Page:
Due to the strict procedures of Japanese immigration, we are unable to assist students from countries not listed in the MOFA exemption list.
If you do have dual citizenship and hold another passport, please enter those details and try again.
Japanese arcades (ゲームセンター)are everywhere in Japan. You have probably seen quite a few while walking about in busy areas. Usually referred to as game centers here in Japan, these tall buildings exist for the sole purpose of bringing you entertainment and are as popular as ever! In this article, we’re telling you what you’ll find and how things work.
The first Japanese arcades appeared in the late 70’s, featuring games like Space Invaders, and their popularity quickly spread across the world. In the beginning, these arcades mostly offered “amusement machines” or game machines, which then appeared overseas in the 80’s in bars and cafes. With time, they evolved and offered a greater variety of arcade games and so much more! Today, Japanese arcades include crane games, accuracy-based games, rhythm games, fighting games, racing games where you feel like you’re actually driving a vehicle and many other kinds of entertainment which you will find below.
In order to play, you’ll need to use coins. It’s essentially the only way to play, and if you’re out of change, you can always go to one of the conveniently-placed machines which will exchange your bills for coins. Everything has been designed to make it as easy for you to spend money as possible. A typical game will cost you about 100 yen, but some machines, especially crane games, will allow you to buy a package for 500 yen, which can give you a much needed extra try or two. Some skill-based games, or larger machines requiring props, will be a bit more expensive (around 400 yen per game), so if you want to make the most out of Japanese game centers, make sure to bring a lot of change!
When you first enter a game center, you will usually first find crane games, since they tend to be displayed on the first floor. There are various kinds of games: the typical one where you try to grab a plushie with a claw, games where you try to knock something over to make it fall in the prize bin, games where the prize is hanging and you have to cut a string to make it fall, and so many more! Prizes include plushies of all sizes, figures, cushions, kitchenware, candy, alarm clocks, and everything in between.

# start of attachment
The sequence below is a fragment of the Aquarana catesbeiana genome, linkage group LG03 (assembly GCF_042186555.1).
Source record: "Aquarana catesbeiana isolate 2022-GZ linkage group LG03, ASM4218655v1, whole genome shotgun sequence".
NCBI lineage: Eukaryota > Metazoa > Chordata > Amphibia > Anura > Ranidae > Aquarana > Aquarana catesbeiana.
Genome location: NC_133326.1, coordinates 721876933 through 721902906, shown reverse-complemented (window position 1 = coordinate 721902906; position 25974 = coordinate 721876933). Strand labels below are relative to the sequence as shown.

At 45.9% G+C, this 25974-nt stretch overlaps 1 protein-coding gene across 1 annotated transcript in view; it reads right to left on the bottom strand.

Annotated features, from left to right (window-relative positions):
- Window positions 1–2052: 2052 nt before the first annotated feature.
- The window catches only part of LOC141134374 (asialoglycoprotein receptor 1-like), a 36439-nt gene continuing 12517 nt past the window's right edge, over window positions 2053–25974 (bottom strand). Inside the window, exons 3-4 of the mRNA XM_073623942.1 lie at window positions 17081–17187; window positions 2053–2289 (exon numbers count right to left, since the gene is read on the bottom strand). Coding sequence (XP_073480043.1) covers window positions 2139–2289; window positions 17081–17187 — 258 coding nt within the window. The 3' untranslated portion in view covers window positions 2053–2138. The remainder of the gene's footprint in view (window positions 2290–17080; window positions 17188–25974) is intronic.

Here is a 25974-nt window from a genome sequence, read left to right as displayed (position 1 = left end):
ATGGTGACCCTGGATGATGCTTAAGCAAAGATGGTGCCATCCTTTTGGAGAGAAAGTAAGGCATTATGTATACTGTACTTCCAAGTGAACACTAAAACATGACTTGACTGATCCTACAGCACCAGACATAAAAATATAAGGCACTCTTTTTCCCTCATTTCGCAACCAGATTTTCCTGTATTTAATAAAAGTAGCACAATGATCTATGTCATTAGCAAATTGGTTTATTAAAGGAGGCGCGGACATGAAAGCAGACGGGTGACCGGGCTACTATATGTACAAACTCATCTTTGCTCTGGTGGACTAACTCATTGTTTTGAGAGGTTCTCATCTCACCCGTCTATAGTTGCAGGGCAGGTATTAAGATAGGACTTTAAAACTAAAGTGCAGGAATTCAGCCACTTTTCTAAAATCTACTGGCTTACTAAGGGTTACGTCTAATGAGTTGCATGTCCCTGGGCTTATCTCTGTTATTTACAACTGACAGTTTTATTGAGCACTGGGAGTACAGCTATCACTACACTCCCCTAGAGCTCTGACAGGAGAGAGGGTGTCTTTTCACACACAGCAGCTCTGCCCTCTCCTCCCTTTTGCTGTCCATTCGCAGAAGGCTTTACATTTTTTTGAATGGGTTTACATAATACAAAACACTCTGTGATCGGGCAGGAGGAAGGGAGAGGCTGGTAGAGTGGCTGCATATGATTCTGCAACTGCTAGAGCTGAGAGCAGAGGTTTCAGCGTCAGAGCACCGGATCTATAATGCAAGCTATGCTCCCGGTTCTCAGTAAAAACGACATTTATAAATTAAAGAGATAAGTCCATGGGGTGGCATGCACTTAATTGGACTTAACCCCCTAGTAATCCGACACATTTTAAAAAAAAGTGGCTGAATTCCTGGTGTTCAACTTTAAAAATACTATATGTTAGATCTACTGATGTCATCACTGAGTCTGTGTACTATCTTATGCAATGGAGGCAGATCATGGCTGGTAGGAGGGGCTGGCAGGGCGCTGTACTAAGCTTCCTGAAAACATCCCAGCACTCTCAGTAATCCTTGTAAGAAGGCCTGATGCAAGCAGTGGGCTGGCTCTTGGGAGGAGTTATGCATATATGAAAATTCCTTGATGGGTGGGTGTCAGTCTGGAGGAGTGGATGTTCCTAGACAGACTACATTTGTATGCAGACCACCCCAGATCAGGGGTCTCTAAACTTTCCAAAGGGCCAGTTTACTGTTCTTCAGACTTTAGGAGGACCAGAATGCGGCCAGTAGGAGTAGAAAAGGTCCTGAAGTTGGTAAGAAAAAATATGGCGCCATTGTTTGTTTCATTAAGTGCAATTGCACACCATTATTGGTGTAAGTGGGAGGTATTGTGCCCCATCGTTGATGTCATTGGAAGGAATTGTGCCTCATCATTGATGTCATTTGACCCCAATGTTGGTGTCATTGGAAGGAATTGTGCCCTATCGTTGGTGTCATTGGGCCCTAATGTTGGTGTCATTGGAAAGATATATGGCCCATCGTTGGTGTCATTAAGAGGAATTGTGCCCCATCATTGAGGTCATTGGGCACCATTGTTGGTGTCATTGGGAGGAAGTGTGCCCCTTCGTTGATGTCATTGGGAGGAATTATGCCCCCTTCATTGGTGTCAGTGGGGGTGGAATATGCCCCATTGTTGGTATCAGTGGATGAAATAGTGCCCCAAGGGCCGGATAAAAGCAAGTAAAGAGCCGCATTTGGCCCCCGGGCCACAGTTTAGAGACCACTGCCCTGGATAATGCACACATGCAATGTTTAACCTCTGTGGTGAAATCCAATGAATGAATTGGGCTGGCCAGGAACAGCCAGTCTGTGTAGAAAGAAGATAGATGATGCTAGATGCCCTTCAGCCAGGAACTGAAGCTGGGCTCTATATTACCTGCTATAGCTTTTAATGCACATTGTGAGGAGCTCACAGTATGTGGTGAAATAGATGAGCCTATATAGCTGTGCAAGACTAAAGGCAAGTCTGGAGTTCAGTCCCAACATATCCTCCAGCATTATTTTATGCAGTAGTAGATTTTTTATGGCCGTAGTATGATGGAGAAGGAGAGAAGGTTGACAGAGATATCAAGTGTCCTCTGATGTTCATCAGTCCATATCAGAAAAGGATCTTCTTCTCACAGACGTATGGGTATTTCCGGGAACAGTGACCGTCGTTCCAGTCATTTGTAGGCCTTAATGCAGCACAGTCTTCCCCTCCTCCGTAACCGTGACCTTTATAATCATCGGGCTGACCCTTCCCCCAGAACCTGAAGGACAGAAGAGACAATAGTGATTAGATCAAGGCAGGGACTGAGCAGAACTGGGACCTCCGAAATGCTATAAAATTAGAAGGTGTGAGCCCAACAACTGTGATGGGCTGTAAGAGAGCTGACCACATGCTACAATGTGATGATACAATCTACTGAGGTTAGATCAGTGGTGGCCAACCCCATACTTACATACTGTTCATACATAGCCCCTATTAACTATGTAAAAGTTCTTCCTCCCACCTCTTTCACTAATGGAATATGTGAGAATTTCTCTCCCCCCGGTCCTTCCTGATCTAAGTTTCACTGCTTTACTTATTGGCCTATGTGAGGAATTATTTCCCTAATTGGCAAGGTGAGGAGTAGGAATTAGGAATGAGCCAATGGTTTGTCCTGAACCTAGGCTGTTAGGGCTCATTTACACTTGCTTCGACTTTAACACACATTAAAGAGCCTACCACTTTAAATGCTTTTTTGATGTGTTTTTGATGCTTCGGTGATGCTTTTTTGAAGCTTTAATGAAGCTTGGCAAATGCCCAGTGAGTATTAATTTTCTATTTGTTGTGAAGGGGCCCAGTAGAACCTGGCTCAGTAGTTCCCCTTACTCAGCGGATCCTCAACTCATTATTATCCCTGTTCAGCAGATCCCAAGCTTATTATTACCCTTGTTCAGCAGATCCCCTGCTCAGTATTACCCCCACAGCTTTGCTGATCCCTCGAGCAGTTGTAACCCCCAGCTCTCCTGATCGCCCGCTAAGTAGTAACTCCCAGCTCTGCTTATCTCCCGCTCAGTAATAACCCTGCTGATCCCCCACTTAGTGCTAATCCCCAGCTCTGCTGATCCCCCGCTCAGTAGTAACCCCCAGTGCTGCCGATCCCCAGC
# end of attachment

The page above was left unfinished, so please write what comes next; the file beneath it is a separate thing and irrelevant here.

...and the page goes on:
These machines are some of the most profitable for the arcade: they keep changing the prizes, so people come back over and over to try and get them while they can! One important thing to note is that while it can be tricky to win, the machines are not rigged and it might be easier to get a prize in Japan than in other countries. You may also be surprised to hear that if you end up moving the prize in such a way that winning is impossible, you can ask a staff to reset the position of the prize in order to have a better chance at winning. If you ask nicely, they might even give you a few tips on how to get it!
Rhythm games are prolific in Japan, making people like me very happy! Whether your preferred instrument is the drums, guitar, taiko, your own voice — or if like me, you just enjoy pressing buttons — all of them work basically the same; just follow the rhythm you see on screen. Some games might require you to use your hands, your feet, and your voice in order to get as many points as possible and get a high score. There is something amazing about watching a middle-aged salaryman completely nail an AKB48 choreography. I’ve also seen people meet up and play Dance Dance Revolution as a workout, with water bottles, towels and everything!
Fighting and racing games can be played individually, but the greatest fun to be had is definitely playing them with friends. Machines usually give you the option to find matches online or to set you up against another player near you. Shooting games typically involve large booths where you and a friend can use a gun replica as a controller and you make your way through a game scenario that gets progressively harder. You can sometimes make decisions on where to go during the game, so that you can have a different experience the next time you play! If you can find it, I would recommend you to try Luigi’s Mansion, where you and a friend use vacuum cleaners to defeat ghosts and make your way through the mansion.
A staple feature of all game centers worth their salt, purikura (プリクラ) allow you to customize photos in fun, beautiful, and sometimes ridiculous ways. They are quite different from your usual photo booth: within, you will find a green screen background, and near the camera, a monitor will show you various poses to strike. Once the shoot is over, you’ll head over to the side of the booth, where on a big screen you will have the opportunity to customize your photos with filters, stickers, lettering, and all kinds of good stuff. At the end, you will get two sets of the edited photos, which are printed on stickers, so you can place them wherever you want!